Category Archives: Professional Behavior

My Brief Career as a Ghostwriter

Getting to where I am today has been a long and winding road… and it definitely wended through some unexpected territory. I started writing at the ripe-old age of six, in 1989. My first-ever story—titled The Magic Christmas Tree—won a CBC radio contest here in my Canadian homeland and the complete text was read live on the air during the morning drive to about a million people. Hilariously, that probably represents my greatest marketing reach so far. It’s been all downhill from there, folks!

But I kid.

Writing, not surprisingly, does not (yet) pay the bills, which brings me to my day job as a book editor. I got my start when a friend of a friend, who operated a small press, was looking for a contract proof-reader. I thought I was eminently qualified, and it would make for a great book-related part-time gig. A decade later, that gig is now extremely full-time. And not only do I edit books, but I now also edit a newspaper—the perfect encapsulation of how freelance careers constantly evolve and change over time.

For a brief moment in time from 2007–2008, however, I added another line to my résumé: ghostwriter. The combination of my journalism degree, editing, and writing skills made this seem like a perfect fit. In that single experimental year, I wrote a total of three books on contract—one of which was published traditionally, another which was self-published by the author, and a third whose fate remains a frustrating mystery.

The first book I worked on is actually the mysterious one. I was contracted by a publisher to conduct extensive interviews with the author, then fashion that raw material into a 75,000-word memoir—or at least, the first draft. I was hired for nothing beyond that. The project lasted two months, from start to finish, and indeed I wrote a first draft just shy of 75,000 words. That’s the fastest I had ever written, but I was driven to meet the tight deadline. I haven’t read this manuscript since I proofed it, and frankly I’m a bit scared to. The publisher was very pleased with the result, and so was I at the time, but nothing came of the project. While I continued working extensively with that publisher for another year, I never heard back from the author, despite many attempts to reach out—which has always puzzled and frustrated me. I would sure love some closure, but I think it’s unlikely at this point. My strong suspicion is that the author’s relationship with the publisher deteriorated significantly, and the radio silence had nothing to do with me. Anyway, like I said, I haven’t reviewed the manuscript since, but the author’s story was a very dramatic one. It’s too bad nothing came of this. With some additional collaboration and polish, I feel this could have been a phenomenal book.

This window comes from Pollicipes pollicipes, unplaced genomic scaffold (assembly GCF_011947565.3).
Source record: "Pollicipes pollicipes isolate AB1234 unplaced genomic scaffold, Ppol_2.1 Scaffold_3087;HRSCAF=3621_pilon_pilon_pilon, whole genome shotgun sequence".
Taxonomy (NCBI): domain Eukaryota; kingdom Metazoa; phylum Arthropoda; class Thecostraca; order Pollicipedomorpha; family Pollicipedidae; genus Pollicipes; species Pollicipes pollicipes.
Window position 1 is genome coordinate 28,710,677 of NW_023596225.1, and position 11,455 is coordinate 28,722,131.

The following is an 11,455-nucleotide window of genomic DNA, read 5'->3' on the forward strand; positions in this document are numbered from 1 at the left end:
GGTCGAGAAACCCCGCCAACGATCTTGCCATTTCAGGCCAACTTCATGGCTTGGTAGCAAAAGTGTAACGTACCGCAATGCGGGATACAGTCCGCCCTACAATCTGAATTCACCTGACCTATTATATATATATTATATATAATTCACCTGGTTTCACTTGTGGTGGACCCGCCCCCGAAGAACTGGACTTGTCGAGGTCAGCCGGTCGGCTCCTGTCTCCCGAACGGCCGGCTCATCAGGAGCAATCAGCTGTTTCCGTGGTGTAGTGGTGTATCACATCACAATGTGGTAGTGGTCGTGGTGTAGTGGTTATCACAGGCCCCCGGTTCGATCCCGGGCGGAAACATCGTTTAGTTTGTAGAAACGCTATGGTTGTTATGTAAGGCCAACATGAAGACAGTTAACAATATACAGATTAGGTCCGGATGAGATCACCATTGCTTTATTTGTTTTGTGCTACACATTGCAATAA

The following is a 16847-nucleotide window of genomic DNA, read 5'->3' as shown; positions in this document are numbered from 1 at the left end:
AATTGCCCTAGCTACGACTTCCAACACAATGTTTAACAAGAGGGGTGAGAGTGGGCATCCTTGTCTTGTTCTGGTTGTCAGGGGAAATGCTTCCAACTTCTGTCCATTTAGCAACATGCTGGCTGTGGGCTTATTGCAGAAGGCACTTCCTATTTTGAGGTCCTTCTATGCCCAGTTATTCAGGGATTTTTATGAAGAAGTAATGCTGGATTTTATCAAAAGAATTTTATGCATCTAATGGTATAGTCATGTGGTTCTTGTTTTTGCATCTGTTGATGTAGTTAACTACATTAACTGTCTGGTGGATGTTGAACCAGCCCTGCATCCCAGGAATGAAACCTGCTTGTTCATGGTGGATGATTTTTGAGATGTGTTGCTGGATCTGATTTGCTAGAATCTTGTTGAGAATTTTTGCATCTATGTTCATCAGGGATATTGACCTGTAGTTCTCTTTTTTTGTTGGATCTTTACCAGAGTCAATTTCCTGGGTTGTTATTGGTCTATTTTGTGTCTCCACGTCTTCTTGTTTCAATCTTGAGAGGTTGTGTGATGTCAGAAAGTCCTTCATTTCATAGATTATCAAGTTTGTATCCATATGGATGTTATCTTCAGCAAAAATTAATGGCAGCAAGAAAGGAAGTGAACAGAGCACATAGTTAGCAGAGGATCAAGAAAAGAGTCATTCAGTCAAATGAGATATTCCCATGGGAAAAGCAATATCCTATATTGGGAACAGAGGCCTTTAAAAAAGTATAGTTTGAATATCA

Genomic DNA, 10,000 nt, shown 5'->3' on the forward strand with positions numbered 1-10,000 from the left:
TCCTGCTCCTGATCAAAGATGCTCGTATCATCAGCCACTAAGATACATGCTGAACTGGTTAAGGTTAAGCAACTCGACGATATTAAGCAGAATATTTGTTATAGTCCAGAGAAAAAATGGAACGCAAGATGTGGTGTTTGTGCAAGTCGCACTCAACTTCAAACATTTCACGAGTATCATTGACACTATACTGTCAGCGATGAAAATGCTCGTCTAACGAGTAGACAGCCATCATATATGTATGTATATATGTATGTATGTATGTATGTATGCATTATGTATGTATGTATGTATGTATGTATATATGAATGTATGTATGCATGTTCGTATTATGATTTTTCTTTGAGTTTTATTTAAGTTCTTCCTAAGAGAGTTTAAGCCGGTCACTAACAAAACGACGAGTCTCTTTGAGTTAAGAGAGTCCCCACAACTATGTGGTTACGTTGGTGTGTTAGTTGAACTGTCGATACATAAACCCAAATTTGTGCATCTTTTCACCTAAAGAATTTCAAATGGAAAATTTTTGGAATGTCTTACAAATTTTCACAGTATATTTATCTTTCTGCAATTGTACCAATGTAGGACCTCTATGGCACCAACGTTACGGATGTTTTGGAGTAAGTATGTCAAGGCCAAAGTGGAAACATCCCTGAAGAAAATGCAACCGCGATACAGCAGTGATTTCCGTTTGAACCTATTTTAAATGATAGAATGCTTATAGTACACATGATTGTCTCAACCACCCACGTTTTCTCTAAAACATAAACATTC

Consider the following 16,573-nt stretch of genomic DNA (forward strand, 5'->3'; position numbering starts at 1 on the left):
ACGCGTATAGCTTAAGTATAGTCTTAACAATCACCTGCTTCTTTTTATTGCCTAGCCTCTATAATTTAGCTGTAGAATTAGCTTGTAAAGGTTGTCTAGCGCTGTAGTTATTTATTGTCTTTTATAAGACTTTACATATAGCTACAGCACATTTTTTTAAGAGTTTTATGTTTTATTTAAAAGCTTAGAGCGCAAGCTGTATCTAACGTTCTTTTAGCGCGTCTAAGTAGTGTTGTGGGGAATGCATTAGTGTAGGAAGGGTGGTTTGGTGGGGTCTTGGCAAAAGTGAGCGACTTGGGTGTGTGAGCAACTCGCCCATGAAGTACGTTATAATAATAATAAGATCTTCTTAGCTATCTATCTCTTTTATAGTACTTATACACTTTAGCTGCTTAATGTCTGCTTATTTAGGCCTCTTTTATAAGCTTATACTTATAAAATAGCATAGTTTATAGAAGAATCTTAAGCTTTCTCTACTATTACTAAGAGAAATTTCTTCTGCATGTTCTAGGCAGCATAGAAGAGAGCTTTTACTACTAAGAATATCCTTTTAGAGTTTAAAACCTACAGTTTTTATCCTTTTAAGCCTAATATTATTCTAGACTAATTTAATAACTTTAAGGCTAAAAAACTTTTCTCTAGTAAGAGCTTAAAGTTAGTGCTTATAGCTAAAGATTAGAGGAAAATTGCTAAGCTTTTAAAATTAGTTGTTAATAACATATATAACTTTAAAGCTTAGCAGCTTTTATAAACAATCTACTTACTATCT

The second ghostwriting project came along about six months later, through that same publisher. In this case, I was working with two authors—a brother and a sister—on a memoir with dual narratives. Just like the last one, it was a hugely dramatic story and I was excited to be a part of it. This book proceeded similarly, and in a comparable timeframe, but the manuscript was only half as long. It was a very challenging memoir full of child neglect and intense abuse—physical, sexual, and emotional. This was a rollercoaster. The final, edited manuscript ended up just shy of 40,000 words and was duly published. This one I have read since, and I remain proud of it. I also have a great relationship to this day with one of the two authors, and it has since led to a number of great professional opportunities—one of which, in a really roundabout way, was attending the first Superstars Writing Seminar in Pasadena. Overall, a challenging but satisfying experience.

I performed many other editing projects for that publisher, but no further ghostwriting opportunities came up in the months that followed. We amicably parted ways a short time later.

Around this time, a close friend of mine hired me to help him write a book, and this is the one that ended up being self-published. I worked closely for several months with him and his wife, producing a great, short manuscript of about 30,000 words that carried a lot of punch. It was based on the author’s messy divorce and subsequent relationship woes. Instead of being a full ghostwrite, this was more of a collaboration, with the author and his wife contributing about half of the material. I then edited all that and grafted it into the larger manuscript I’d been working on. In fact, I believe this book ended up winning an award or two. I still have copies of this book kicking around my house, and I’m quite fond of it. The authors continue to be among my most cherished friends.

Even though I ended up not pursuing a ghostwriting career, my experiences were largely positive. The only reason I didn’t continue is because I decided not to market myself; starting in 2008, I took on a huge glut of very profitable editing work that took priority, and I haven’t had occasion to look back. I don’t regret leaving ghostwriting behind, but I also can’t say with any certainty that I won’t try it again someday. I can honestly say that it was intensely challenging and enjoyable. I grew by leaps and bounds that year, producing my best writing output before or since.